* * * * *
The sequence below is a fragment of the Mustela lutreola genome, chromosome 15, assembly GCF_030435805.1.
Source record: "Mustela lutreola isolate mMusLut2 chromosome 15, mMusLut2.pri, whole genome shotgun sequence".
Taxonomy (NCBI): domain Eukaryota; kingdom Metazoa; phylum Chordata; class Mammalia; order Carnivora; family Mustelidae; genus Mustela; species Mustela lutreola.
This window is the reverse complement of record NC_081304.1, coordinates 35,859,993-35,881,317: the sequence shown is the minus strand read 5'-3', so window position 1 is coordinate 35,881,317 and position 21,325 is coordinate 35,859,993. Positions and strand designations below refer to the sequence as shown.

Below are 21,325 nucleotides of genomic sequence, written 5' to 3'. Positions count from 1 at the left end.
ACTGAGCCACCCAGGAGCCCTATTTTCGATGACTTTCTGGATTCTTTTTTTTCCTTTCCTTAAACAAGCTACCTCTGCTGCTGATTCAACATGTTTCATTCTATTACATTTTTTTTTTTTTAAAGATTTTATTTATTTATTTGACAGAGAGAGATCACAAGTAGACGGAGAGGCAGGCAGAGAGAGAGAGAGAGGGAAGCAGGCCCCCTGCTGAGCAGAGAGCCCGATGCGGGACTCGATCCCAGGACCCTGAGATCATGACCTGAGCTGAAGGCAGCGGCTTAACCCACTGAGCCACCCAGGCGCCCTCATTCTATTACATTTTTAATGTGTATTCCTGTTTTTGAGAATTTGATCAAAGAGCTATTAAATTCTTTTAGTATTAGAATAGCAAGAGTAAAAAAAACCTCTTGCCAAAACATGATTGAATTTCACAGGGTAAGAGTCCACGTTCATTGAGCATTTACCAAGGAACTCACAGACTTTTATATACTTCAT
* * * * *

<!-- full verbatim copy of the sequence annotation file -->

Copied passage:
The sequence below is a fragment of the Mustela lutreola genome, chromosome 15, assembly GCF_030435805.1.
Source record: "Mustela lutreola isolate mMusLut2 chromosome 15, mMusLut2.pri, whole genome shotgun sequence".
Taxonomy (NCBI): domain Eukaryota; kingdom Metazoa; phylum Chordata; class Mammalia; order Carnivora; family Mustelidae; genus Mustela; species Mustela lutreola.
This window is the reverse complement of record NC_081304.1, coordinates 35,859,993-35,881,317: the sequence shown is the minus strand read 5'-3', so window position 1 is coordinate 35,881,317 and position 21,325 is coordinate 35,859,993. Positions and strand designations below refer to the sequence as shown.

Below are 21,325 nucleotides of genomic sequence, written 5' to 3'. Positions count from 1 at the left end.
ACTGAGCCACCCAGGAGCCCTATTTTCGATGACTTTCTGGATTCTTTTTTTTCCTTTCCTTAAACAAGCTACCTCTGCTGCTGATTCAACATGTTTCATTCTATTACATTTTTTTTTTTTTAAAGATTTTATTTATTTATTTGACAGAGAGAGATCACAAGTAGACGGAGAGGCAGGCAGAGAGAGAGAGAGAGGGAAGCAGGCCCCCTGCTGAGCAGAGAGCCCGATGCGGGACTCGATCCCAGGACCCTGAGATCATGACCTGAGCTGAAGGCAGCGGCTTAACCCACTGAGCCACCCAGGCGCCCTCATTCTATTACATTTTTAATGTGTATTCCTGTTTTTGAGAATTTGATCAAAGAGCTATTAAATTCTTTTAGTATTAGAATAGCAAGAGTAAAAAAAACCTCTTGCCAAAACATGATTGAATTTCACAGGGTAAGAGTCCACGTTCATTGAGCATTTACCAAGGAACTCACAGACTTTTATATACTTCAT